WeWork confirms major midtown Atlanta office expansion – Atlanta Business Chronicle

Co-working giant WeWork confirmed plans to lease nearly 50,000 square feet, or two floors, in midtown’s Coda office tower. Atlanta Business Chronicle first reported on the expansion in February.

New York-based WeWork is muscling up in Atlanta’s tech friendly intown submarkets. The company leases more than 250,000 square feet across five locations in Buckhead and Midtown.

WeWork Ribbon Cutting

WeWork opened its newest Atlanta location at 1372 Peachtreet Street on Jan. 22 with a ribbon cutting. WeWork’s three Atlanta locations can accommodate more than 3,000 members.

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Coda is a $400 million mixed-use development being developed by Portman Holdings at Tech Square, an eight-block development bustling with startups, tech incubators, venture firms and students. Georgia Tech will serve as the anchor tenant for the 770,000-square-foot Coda, occupying about half of the office and center. The remaining space will be available for corporations and Georgia Tech research partners.

WeWork, valued at more than $20 billion and backed by SoftBank Group, is in a land-grab battle in Atlanta and other cities.

Atlanta’s robust ecosystem of startups and Fortune 1000 companies, coupled with its deep talent pool, make the city an attractive market for shared-space providers, such as WeWork, Industrious, Spaces, Roam, Serendipity Labs and Office Evolution.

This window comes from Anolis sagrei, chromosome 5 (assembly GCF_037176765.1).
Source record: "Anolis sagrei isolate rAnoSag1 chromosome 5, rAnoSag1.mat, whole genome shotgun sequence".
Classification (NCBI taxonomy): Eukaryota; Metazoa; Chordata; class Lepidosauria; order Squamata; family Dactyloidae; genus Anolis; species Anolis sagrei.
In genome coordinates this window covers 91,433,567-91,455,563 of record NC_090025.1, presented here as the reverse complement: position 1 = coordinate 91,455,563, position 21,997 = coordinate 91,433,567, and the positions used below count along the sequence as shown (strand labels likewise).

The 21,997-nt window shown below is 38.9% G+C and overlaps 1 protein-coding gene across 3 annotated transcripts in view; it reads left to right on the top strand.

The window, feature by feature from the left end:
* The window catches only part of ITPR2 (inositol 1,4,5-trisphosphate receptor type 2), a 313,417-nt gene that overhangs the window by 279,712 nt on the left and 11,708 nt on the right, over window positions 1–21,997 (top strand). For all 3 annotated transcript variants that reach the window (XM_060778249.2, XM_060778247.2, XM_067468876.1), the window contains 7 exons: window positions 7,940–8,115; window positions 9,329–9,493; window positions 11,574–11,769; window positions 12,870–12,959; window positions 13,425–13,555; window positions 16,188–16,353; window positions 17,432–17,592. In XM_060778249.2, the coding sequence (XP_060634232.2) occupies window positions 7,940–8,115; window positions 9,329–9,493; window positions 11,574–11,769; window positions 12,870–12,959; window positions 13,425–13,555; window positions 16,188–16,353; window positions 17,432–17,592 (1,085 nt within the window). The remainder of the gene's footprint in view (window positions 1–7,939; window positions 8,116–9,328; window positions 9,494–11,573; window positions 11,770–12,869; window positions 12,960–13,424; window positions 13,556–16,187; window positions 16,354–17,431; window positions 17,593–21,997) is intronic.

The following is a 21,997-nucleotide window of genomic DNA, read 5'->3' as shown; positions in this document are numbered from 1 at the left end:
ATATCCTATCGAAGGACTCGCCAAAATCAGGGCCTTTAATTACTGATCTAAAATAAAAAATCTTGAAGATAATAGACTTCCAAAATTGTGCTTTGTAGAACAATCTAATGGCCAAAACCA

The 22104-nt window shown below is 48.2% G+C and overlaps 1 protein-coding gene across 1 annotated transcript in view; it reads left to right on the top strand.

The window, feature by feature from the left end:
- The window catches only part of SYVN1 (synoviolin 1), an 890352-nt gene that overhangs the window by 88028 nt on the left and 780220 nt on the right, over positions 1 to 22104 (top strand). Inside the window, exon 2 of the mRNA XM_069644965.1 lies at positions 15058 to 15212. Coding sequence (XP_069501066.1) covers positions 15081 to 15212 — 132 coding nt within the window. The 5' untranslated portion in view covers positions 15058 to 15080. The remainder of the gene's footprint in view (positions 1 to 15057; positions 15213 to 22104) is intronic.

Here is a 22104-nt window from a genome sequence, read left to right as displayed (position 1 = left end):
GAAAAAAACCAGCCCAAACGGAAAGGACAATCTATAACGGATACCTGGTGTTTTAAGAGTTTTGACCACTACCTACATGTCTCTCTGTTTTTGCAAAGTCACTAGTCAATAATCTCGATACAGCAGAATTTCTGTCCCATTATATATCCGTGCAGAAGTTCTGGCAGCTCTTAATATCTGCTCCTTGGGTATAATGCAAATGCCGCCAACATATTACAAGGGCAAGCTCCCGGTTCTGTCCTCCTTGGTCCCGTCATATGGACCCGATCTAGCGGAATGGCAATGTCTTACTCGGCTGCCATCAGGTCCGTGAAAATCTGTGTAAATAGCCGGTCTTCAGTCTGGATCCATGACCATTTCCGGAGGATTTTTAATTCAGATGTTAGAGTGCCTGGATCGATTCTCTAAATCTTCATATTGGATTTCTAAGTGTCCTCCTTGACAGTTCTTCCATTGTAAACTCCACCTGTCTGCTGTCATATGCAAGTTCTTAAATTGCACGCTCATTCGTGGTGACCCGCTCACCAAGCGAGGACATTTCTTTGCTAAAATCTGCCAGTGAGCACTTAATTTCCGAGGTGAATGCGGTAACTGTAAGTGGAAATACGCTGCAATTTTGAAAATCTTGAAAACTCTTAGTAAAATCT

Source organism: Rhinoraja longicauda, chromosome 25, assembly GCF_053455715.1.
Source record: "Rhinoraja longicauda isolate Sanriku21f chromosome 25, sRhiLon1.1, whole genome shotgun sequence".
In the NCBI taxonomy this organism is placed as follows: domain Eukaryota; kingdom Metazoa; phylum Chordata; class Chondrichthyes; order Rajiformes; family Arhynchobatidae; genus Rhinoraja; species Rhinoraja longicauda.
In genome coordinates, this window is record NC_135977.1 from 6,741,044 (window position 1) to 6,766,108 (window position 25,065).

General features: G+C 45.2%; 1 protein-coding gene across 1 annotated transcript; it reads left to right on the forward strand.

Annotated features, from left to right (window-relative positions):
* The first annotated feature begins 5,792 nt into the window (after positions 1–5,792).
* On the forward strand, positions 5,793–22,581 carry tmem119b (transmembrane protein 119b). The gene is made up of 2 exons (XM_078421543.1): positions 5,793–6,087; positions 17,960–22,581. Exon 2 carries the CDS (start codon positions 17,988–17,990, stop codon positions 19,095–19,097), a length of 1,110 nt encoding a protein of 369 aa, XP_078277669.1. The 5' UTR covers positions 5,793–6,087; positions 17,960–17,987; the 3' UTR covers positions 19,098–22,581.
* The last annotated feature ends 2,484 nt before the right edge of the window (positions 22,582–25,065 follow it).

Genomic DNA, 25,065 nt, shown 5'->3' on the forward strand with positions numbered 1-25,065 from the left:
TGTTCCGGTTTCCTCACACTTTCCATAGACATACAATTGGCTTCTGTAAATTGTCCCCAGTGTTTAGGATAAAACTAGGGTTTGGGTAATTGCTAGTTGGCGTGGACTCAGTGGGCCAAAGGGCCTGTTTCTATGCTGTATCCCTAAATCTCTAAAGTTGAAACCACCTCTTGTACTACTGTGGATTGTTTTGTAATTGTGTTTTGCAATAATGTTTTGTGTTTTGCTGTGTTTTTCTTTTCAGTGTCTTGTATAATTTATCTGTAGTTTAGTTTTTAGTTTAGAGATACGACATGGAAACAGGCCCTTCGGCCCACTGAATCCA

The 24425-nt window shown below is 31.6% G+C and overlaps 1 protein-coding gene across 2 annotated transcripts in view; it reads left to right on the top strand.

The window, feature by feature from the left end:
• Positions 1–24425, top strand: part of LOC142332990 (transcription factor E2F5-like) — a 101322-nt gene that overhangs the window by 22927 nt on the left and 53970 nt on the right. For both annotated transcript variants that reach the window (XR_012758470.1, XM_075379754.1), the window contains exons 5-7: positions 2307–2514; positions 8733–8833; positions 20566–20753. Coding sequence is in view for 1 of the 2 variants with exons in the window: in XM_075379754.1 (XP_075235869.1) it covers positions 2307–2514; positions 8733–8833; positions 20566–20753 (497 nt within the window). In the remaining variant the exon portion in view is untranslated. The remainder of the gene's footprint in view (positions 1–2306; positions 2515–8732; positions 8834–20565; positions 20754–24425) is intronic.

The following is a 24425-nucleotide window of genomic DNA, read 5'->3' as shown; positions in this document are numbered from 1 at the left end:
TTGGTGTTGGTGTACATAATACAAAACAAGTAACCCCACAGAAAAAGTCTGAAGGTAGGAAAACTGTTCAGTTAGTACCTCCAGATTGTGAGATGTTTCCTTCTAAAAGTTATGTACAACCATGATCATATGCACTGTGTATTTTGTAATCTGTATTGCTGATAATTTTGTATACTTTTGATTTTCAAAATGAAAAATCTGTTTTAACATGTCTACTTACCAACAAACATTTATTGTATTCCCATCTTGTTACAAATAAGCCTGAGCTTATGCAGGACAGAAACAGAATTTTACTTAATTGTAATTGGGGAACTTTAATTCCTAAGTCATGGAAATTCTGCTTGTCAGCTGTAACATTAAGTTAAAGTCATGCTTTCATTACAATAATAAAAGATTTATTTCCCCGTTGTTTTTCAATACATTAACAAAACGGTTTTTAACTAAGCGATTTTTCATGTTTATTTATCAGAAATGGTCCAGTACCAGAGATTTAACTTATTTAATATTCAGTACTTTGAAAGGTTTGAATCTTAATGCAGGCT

Spaces, the co-working brand of Luxembourg-based IWG plc, is in discussions to lease about 50,000 square feet at Star Metals, a 14-story mixed-use redevelopment in West Midtown.

Coworking (SLIDESHOW) VIEW SLIDESHOW 11 photos

Atlanta is the fifth largest co-working market in the United States behind Manhattan, Los Angeles, Chicago, and San Francisco, according to real estate services firm Cushman & Wakefield. In Atlanta, there was 230,000 square feet of new coworking space in 2017, which represented 18 percent of overall absorption. Atlanta is expected to surpass 1 million square feet of co-working space in 2018.

In Atlanta and elsewhere, companies, such as Microsoft (Nasdaq: MSFT), use co-working offices as swing space, while others use it as a permanent regional office.

For the co-working industry, the next step is a managed-service model, where providers manage office spaces for enterprise companies and create a workplace culture for their millennial workforce. These locations have the same energy and offerings as a third party co-working space, but are provided for just one company’s workforce.

Sam Hollis, Clinton McKellar and Lawrence Gellerstedt with Cushman & Wakefield represented WeWork on the real estate transaction. Travis Garland represented Portman Holding.

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